Universities play a pivotal and essential role in national development. They do this by producing graduates, providing expert advice and performing relevant R&D to create new products and services thereby facilitating the creation of new companies and employment opportunities. UTT was set up to catalyse the diversification of the economy through the commercialisation of its R&D. It is thus appropriate that the institution, after this initial decade of existence, take a hard look at itself, if it wants to right the wrongs.
UTT labels itself as an entrepreneurial university and this is all fine and good. But for this to be actualised, an ethos of R&D must be engendered at all levels of all programmes. R&D does not only start at the masters' and doctoral levels. It must be inculcated from the diploma through the baccalaureate degrees. Active postgraduate research programmes can have the effect of stimulating research activity at the undergraduate levels which, in fact, provide its feedstock.
The sanitising and reactivation of the School for Postgraduate Studies is thus a matter of great urgency. As alluded to a week ago, the governance policies and processes have collapsed. Sure, there are good researchers at UTT and some good R&D work is being done.
The issue is thus, not the researchers or postgraduate students themselves, but the academic processes and their management in particular, to ensure equity and quality. They must be able to withstand any scrutiny. A cursory examination of what has been taking place will shock, horrify and traumatise any sane and competent academic.
Just as families are the basic building blocks of communities and societies, so too are departments/programmes at a university. The family is sacrosanct as are departments. It is not unexpected for the Board and top management be subjected to the vagaries of national politics but the norm should be that departments are insulated. For this to happen, the governance and operational processes that impact academic appointments and promotions, must be well defined and robust with the requisite checks and balances.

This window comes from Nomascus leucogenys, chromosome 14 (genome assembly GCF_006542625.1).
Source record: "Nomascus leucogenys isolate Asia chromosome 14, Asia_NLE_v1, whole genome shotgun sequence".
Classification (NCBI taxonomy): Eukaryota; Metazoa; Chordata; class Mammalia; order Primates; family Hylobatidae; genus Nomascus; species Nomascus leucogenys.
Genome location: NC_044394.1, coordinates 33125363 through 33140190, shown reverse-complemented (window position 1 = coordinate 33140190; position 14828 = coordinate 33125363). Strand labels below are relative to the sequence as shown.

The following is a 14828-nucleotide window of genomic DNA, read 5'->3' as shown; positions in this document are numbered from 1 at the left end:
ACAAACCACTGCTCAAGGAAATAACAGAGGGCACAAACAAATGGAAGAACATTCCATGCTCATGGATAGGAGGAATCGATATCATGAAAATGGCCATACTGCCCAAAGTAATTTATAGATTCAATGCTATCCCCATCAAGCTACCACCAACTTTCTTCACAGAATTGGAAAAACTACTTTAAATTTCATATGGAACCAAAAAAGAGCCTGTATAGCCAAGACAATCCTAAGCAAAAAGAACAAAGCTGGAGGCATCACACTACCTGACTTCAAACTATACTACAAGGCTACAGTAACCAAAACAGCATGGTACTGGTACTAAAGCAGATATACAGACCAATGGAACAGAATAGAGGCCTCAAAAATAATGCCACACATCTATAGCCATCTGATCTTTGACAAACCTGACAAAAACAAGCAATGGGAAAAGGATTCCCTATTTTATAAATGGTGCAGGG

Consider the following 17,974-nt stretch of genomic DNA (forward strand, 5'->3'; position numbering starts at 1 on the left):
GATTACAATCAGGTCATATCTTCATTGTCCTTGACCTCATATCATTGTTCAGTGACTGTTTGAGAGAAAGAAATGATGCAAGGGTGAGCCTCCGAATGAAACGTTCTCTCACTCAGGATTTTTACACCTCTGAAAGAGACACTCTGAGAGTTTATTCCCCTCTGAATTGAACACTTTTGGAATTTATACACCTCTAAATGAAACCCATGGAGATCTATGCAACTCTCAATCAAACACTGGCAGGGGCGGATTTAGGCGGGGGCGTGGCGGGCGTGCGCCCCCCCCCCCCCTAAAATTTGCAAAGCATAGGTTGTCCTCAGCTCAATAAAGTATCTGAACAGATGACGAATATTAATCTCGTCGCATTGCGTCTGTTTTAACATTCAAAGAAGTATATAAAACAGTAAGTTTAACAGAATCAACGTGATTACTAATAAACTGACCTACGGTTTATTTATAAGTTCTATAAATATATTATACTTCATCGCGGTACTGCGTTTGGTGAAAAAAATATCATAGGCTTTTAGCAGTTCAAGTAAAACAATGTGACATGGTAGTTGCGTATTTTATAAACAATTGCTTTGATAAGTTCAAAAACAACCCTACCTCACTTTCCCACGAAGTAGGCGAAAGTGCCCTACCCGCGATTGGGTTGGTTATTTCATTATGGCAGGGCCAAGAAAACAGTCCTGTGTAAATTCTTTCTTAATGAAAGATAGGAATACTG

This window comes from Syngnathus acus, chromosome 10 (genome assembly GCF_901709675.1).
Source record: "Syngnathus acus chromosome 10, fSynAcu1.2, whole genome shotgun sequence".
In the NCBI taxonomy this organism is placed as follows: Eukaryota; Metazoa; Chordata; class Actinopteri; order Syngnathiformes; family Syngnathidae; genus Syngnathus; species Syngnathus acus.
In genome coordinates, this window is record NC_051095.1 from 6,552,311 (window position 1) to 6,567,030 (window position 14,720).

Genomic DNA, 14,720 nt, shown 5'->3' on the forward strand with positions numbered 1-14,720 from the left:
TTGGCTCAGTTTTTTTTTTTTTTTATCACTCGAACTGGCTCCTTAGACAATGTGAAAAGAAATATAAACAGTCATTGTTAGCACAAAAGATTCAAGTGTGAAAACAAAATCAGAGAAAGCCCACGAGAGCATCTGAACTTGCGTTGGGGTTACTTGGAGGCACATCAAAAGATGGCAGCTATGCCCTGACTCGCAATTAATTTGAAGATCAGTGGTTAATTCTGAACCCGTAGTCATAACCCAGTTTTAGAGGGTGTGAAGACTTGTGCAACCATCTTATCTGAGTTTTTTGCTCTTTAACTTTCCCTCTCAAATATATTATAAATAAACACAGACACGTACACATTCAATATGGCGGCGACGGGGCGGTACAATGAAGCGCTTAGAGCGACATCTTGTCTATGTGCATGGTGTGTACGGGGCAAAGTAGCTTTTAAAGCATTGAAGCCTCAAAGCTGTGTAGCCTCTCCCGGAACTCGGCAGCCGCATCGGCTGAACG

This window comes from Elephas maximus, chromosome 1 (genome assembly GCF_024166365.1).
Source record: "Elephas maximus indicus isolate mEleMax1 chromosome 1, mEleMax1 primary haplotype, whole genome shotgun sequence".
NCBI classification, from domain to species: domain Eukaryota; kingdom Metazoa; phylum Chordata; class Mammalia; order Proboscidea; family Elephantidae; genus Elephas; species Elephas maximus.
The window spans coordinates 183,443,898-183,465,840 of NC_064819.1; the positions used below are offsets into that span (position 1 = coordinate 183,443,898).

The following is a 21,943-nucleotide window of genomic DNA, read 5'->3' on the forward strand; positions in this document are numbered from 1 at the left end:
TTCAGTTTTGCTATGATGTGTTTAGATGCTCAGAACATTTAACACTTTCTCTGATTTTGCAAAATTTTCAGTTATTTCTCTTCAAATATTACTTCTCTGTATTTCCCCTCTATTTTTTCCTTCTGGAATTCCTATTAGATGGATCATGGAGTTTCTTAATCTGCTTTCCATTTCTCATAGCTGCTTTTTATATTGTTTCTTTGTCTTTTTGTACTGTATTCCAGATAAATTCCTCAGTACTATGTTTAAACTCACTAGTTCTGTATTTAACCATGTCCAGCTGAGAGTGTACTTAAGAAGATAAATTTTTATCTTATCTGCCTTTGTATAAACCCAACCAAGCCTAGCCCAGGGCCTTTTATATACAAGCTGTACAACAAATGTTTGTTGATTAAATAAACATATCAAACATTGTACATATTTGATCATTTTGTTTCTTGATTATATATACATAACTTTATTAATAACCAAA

The lack of internal redress mechanisms leads to unhappy and disgruntled academic staff as they perceive that factors other than academic excellence are at play. At UTT, the average staff member is not only unhappy but disillusioned with state of affairs. Universities are very competitive, difficult places to work and it is not unusual to hear of faculty being unhappy when not promoted when they think they deserve it. But as noted above, there should internal mechanisms available to them to can challenge the decision and seek redress.
It is the opinion of most that the concept of and rationale for UTT are both good and further, such a university is needed. In light of this, strenuous attempts, involving staff from both within and without, to review, re-strategise, restructure and re-operationalise UTT should be made. People involved in this exercise should not be viewed through political lens. Rather, competent and committed citizens who can contribute meaningfully should be engaged.
Clarity is needed on the respective roles of UWI, UTT, COSTATT and other the tertiary level institutions in manpower development and R&D. There are clear overlaps and thus some rationalisation is needed. The R&D enterprise, inclusive of commercialisation, needs to be emphasised if the tertiary level graduates are to find meaningful employment. UWI and UTT should seriously consider an R&D consortium.
There are many advantages to be gained from this sort of venture as opposed to the costly duplication of programmes and research efforts. With COSTATT offering similar programmes at the bachelor's level as UTT, there is a clear opportunity for consolidation and or divestment.
UTT has the potential to contribute significantly to national growth and the diversification effort. To bring this effort to fruition, competent, experienced and visionary leadership is needed.
The question "Whither UTT?" should not have as its answer "Wither UTT."